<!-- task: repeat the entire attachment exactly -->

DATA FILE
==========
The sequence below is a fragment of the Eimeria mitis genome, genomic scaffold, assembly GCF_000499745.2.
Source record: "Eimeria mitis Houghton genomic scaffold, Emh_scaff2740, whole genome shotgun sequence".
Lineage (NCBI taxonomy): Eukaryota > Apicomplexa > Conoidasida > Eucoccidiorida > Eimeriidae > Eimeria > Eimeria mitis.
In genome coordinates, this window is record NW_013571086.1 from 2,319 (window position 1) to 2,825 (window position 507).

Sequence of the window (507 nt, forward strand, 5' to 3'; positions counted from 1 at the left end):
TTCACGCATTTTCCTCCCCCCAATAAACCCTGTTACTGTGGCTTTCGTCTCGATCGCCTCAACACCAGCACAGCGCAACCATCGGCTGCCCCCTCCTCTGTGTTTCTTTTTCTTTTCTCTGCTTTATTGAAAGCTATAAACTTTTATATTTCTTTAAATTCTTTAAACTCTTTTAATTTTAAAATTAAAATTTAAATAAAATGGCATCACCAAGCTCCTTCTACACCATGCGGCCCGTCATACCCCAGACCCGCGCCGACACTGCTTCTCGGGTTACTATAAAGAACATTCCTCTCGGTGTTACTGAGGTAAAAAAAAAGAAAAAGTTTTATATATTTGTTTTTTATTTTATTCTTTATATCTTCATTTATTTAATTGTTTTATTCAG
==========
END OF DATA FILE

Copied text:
The sequence below is a fragment of the Eimeria mitis genome, genomic scaffold, assembly GCF_000499745.2.
Source record: "Eimeria mitis Houghton genomic scaffold, Emh_scaff2740, whole genome shotgun sequence".
Lineage (NCBI taxonomy): Eukaryota > Apicomplexa > Conoidasida > Eucoccidiorida > Eimeriidae > Eimeria > Eimeria mitis.
In genome coordinates, this window is record NW_013571086.1 from 2,319 (window position 1) to 2,825 (window position 507).

Sequence of the window (507 nt, forward strand, 5' to 3'; positions counted from 1 at the left end):
TTCACGCATTTTCCTCCCCCCAATAAACCCTGTTACTGTGGCTTTCGTCTCGATCGCCTCAACACCAGCACAGCGCAACCATCGGCTGCCCCCTCCTCTGTGTTTCTTTTTCTTTTCTCTGCTTTATTGAAAGCTATAAACTTTTATATTTCTTTAAATTCTTTAAACTCTTTTAATTTTAAAATTAAAATTTAAATAAAATGGCATCACCAAGCTCCTTCTACACCATGCGGCCCGTCATACCCCAGACCCGCGCCGACACTGCTTCTCGGGTTACTATAAAGAACATTCCTCTCGGTGTTACTGAGGTAAAAAAAAAGAAAAAGTTTTATATATTTGTTTTTTATTTTATTCTTTATATCTTCATTTATTTAATTGTTTTATTCAG